Hath not God, who hath appointed salvation for a certain number, appointed also the preaching of the Word as a means to bring them to it? ... And if so, how is preaching needless to them that are elected, when the gospel is designated by God himself to be the power of God unto their eternal salvation?
II) Answer to Wesley's Second Point
Were you ever sick in your life? If so, did not the bare probability or possibility of your recovering, though you knew it was unalterably fixed that you must live or die, encourage you to take physic? For how did you know but that very physic might be the means God intended to recover you by?

Just thus it is as to the doctrine of election. I know that it is unalterably fixed (one may say) that I must be damned or saved; but since I know not which for a certainty, why should I not strive, though at present in a state of nature, since I know not but this striving may be the means God has intended to bless, in order to bring me into a state of grace?

III) Answer to Wesley's Third Point
I believe they who have experienced it will agree with our 17th article (of the 39 Articles of the Church of England), that "the godly consideration of predestination, and election in Christ, is full of sweet, pleasant, unspeakable comfort to godly persons, and such as feel in themselves the working of the Spirit of Christ, mortifying the works of the flesh, and their earthly members, and drawing their minds to high and heavenly things, as well because it does greatly establish and confirm their faith of eternal salvation, to be enjoyed through Christ, as because it doth fervently kindle their love towards God."

It [doctrine of election] has a natural tendency to rouse the soul out of its carnal security. And therefore many carnal men cry out against it. Whereas universal redemption is a notion sadly adapted to keep the soul in its lethargic sleepy condition, and therefore so many natural men admire and applaud it.

IV) Answer to Wesley's Fourth Point
Do not the elect know that the more good works they do, the greater will be their reward? And is not that encouragement enough to set them upon, and cause them to persevere in working for Jesus Christ? "Chosen . . . through sanctification of the Spirit?" (2 Thess. 2:13). Nay, is not holiness made a mark of our election by all that preach it? And how then can the doctrine of election destroy holiness?
V) Answer to Wesley's Fifth Point
It is only by the Christian revelation that we are acquainted with God's design of saving his church by the death of his Son. Yea, it is settled in the everlasting covenant that this salvation shall be applied to the elect through the knowledge and faith of him.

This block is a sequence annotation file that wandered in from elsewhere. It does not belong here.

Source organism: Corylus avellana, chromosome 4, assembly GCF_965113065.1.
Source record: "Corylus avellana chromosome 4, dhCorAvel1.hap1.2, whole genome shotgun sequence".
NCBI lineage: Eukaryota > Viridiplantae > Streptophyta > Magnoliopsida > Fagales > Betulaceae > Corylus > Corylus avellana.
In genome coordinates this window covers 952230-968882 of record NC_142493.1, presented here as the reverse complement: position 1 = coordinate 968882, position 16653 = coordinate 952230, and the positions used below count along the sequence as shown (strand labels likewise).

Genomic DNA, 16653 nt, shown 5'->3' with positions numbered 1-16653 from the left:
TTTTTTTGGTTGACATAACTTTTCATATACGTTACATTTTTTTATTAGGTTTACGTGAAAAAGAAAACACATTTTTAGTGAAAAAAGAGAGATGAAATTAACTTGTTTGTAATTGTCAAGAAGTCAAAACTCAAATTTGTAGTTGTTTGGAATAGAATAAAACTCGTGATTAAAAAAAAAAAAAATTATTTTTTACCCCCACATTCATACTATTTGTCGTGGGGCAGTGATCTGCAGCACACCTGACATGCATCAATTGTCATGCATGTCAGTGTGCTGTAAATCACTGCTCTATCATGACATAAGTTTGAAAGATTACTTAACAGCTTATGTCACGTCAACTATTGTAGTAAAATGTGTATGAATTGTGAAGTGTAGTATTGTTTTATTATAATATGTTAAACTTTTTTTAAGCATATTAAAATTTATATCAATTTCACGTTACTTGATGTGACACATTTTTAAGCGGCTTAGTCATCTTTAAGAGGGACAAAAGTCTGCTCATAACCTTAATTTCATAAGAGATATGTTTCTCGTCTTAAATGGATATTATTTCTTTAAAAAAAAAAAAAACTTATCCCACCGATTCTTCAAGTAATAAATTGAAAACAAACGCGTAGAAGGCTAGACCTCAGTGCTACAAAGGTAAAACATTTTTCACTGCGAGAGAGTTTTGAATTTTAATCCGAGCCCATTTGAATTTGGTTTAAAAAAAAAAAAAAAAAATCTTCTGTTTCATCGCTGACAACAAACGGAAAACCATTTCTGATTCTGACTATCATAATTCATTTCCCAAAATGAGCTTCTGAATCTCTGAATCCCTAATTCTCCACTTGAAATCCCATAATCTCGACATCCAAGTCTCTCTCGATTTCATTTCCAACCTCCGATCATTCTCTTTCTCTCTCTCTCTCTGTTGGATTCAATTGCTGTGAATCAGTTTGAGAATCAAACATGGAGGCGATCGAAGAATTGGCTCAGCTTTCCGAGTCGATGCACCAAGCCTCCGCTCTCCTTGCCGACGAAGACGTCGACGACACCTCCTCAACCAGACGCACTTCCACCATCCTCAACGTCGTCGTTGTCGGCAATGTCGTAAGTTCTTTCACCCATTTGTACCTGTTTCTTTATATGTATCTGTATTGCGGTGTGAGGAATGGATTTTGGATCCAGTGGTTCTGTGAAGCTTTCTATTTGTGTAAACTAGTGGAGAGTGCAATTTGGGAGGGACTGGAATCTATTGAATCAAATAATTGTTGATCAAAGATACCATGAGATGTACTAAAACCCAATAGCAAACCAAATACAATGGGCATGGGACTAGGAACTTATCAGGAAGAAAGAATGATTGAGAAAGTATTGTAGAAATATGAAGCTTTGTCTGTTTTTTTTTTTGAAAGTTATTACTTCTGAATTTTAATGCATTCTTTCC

[Who ever thought] that the unchangeable purpose of God, that harvest should not fail, rendered the heat of the sun, or the influence of the heavenly bodies unnecessary to produce it? No more does God's absolute purpose of saving his chosen preclude the necessity of the gospel revelation.
VI) Answer to Wesley's Sixth Point
For God is no respecter of persons, upon the account of any outward condition or circumstance in life whatever; nor does the doctrine of election in the least suppose him to be so. But as the sovereign Lord of all, who is debtor to none, he has a right to do what he will with his own, and to dispense his favours to what objects he sees fit, merely at his pleasure.

For if foreknowledge signifies approbation, as it does in several parts of Scripture, then we confess that predestination and election do depend on God's foreknowledge. But if by God's foreknowledge you understand God's fore-seeing some good works done by his creatures as the foundation or reason of choosing them and therefore electing them, then we say that in this sense predestination does not any way depend on God's foreknowledge.

It may not be amiss to take notice, that if those texts, 2 Pet. 3:9 and Ezek. 33:11 — and such like — be taken in their strictest sense, then no one will be damned.

God taketh no pleasure in the death of sinners, so as to delight simply in their death; but he delights to magnify his justice, by inflicting the punishment which their iniquities have deserved.

VII) Answer to Wesley's Seventh Point
Consider whether it be not rather blasphemy to say as you do, "Christ not only died for those that are saved, but also for those that perish."
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Wesley on Predestination

Posted by Bernard Rosario On 4:02 PM 0 comments




This post is a survey of Free Grace and is intended to be the first in a 3-part study:
Part 1 - Wesley on Predestination
Part 2 - Whitefield on Free Grace
Part 3 - Murray on Catholicity

Wesley's Definition of Predestination